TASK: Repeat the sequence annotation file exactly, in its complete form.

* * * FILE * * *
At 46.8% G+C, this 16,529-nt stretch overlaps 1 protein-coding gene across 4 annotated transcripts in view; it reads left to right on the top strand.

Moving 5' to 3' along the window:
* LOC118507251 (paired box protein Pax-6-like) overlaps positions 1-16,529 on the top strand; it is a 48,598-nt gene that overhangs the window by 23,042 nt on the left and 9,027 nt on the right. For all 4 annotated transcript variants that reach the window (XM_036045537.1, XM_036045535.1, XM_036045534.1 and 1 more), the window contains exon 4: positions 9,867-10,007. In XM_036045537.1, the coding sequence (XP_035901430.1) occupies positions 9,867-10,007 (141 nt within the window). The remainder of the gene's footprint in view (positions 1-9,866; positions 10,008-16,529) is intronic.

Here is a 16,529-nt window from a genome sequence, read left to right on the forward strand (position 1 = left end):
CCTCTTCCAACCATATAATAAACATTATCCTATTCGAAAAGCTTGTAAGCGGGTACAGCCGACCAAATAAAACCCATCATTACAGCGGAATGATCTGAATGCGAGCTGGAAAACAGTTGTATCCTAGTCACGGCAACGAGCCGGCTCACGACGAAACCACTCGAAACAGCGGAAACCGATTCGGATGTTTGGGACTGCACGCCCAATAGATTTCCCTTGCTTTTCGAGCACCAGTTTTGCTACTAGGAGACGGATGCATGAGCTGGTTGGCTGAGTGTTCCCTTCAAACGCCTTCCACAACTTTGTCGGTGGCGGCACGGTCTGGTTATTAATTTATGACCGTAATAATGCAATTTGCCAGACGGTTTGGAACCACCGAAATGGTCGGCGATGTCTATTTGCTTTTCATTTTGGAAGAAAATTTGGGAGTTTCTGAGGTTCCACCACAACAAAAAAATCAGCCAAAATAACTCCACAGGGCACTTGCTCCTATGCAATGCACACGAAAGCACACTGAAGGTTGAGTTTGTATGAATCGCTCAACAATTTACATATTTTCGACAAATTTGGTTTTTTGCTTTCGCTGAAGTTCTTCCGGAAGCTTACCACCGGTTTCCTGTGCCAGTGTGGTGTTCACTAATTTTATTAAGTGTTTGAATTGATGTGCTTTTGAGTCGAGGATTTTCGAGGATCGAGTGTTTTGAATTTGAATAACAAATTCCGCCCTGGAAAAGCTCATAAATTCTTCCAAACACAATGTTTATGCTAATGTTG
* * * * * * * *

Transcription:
At 46.8% G+C, this 16,529-nt stretch overlaps 1 protein-coding gene across 4 annotated transcripts in view; it reads left to right on the top strand.

Moving 5' to 3' along the window:
* LOC118507251 (paired box protein Pax-6-like) overlaps positions 1-16,529 on the top strand; it is a 48,598-nt gene that overhangs the window by 23,042 nt on the left and 9,027 nt on the right. For all 4 annotated transcript variants that reach the window (XM_036045537.1, XM_036045535.1, XM_036045534.1 and 1 more), the window contains exon 4: positions 9,867-10,007. In XM_036045537.1, the coding sequence (XP_035901430.1) occupies positions 9,867-10,007 (141 nt within the window). The remainder of the gene's footprint in view (positions 1-9,866; positions 10,008-16,529) is intronic.

Here is a 16,529-nt window from a genome sequence, read left to right on the forward strand (position 1 = left end):
CCTCTTCCAACCATATAATAAACATTATCCTATTCGAAAAGCTTGTAAGCGGGTACAGCCGACCAAATAAAACCCATCATTACAGCGGAATGATCTGAATGCGAGCTGGAAAACAGTTGTATCCTAGTCACGGCAACGAGCCGGCTCACGACGAAACCACTCGAAACAGCGGAAACCGATTCGGATGTTTGGGACTGCACGCCCAATAGATTTCCCTTGCTTTTCGAGCACCAGTTTTGCTACTAGGAGACGGATGCATGAGCTGGTTGGCTGAGTGTTCCCTTCAAACGCCTTCCACAACTTTGTCGGTGGCGGCACGGTCTGGTTATTAATTTATGACCGTAATAATGCAATTTGCCAGACGGTTTGGAACCACCGAAATGGTCGGCGATGTCTATTTGCTTTTCATTTTGGAAGAAAATTTGGGAGTTTCTGAGGTTCCACCACAACAAAAAAATCAGCCAAAATAACTCCACAGGGCACTTGCTCCTATGCAATGCACACGAAAGCACACTGAAGGTTGAGTTTGTATGAATCGCTCAACAATTTACATATTTTCGACAAATTTGGTTTTTTGCTTTCGCTGAAGTTCTTCCGGAAGCTTACCACCGGTTTCCTGTGCCAGTGTGGTGTTCACTAATTTTATTAAGTGTTTGAATTGATGTGCTTTTGAGTCGAGGATTTTCGAGGATCGAGTGTTTTGAATTTGAATAACAAATTCCGCCCTGGAAAAGCTCATAAATTCTTCCAAACACAATGTTTATGCTAATGTTG